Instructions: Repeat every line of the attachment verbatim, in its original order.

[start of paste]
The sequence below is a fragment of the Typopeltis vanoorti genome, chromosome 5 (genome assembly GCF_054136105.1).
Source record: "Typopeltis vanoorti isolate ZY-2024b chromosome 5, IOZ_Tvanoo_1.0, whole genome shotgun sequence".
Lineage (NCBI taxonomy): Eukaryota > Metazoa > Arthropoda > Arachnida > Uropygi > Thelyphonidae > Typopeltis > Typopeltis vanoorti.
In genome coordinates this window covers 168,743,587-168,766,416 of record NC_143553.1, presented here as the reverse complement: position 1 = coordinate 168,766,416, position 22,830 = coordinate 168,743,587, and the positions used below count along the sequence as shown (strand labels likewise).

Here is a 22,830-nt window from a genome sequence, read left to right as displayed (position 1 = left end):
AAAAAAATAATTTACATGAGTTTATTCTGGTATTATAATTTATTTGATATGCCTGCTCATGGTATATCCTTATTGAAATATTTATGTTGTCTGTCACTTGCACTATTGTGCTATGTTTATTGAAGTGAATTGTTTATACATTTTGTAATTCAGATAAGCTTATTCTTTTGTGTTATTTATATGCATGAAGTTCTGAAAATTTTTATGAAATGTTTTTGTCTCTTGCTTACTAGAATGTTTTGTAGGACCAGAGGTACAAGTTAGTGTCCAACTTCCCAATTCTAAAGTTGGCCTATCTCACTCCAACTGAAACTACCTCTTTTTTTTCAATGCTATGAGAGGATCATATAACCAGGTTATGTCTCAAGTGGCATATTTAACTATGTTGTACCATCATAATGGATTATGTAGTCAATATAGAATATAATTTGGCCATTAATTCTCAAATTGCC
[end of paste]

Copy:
The sequence below is a fragment of the Typopeltis vanoorti genome, chromosome 5 (genome assembly GCF_054136105.1).
Source record: "Typopeltis vanoorti isolate ZY-2024b chromosome 5, IOZ_Tvanoo_1.0, whole genome shotgun sequence".
Lineage (NCBI taxonomy): Eukaryota > Metazoa > Arthropoda > Arachnida > Uropygi > Thelyphonidae > Typopeltis > Typopeltis vanoorti.
In genome coordinates this window covers 168,743,587-168,766,416 of record NC_143553.1, presented here as the reverse complement: position 1 = coordinate 168,766,416, position 22,830 = coordinate 168,743,587, and the positions used below count along the sequence as shown (strand labels likewise).

Here is a 22,830-nt window from a genome sequence, read left to right as displayed (position 1 = left end):
AAAAAAATAATTTACATGAGTTTATTCTGGTATTATAATTTATTTGATATGCCTGCTCATGGTATATCCTTATTGAAATATTTATGTTGTCTGTCACTTGCACTATTGTGCTATGTTTATTGAAGTGAATTGTTTATACATTTTGTAATTCAGATAAGCTTATTCTTTTGTGTTATTTATATGCATGAAGTTCTGAAAATTTTTATGAAATGTTTTTGTCTCTTGCTTACTAGAATGTTTTGTAGGACCAGAGGTACAAGTTAGTGTCCAACTTCCCAATTCTAAAGTTGGCCTATCTCACTCCAACTGAAACTACCTCTTTTTTTTCAATGCTATGAGAGGATCATATAACCAGGTTATGTCTCAAGTGGCATATTTAACTATGTTGTACCATCATAATGGATTATGTAGTCAATATAGAATATAATTTGGCCATTAATTCTCAAATTGCC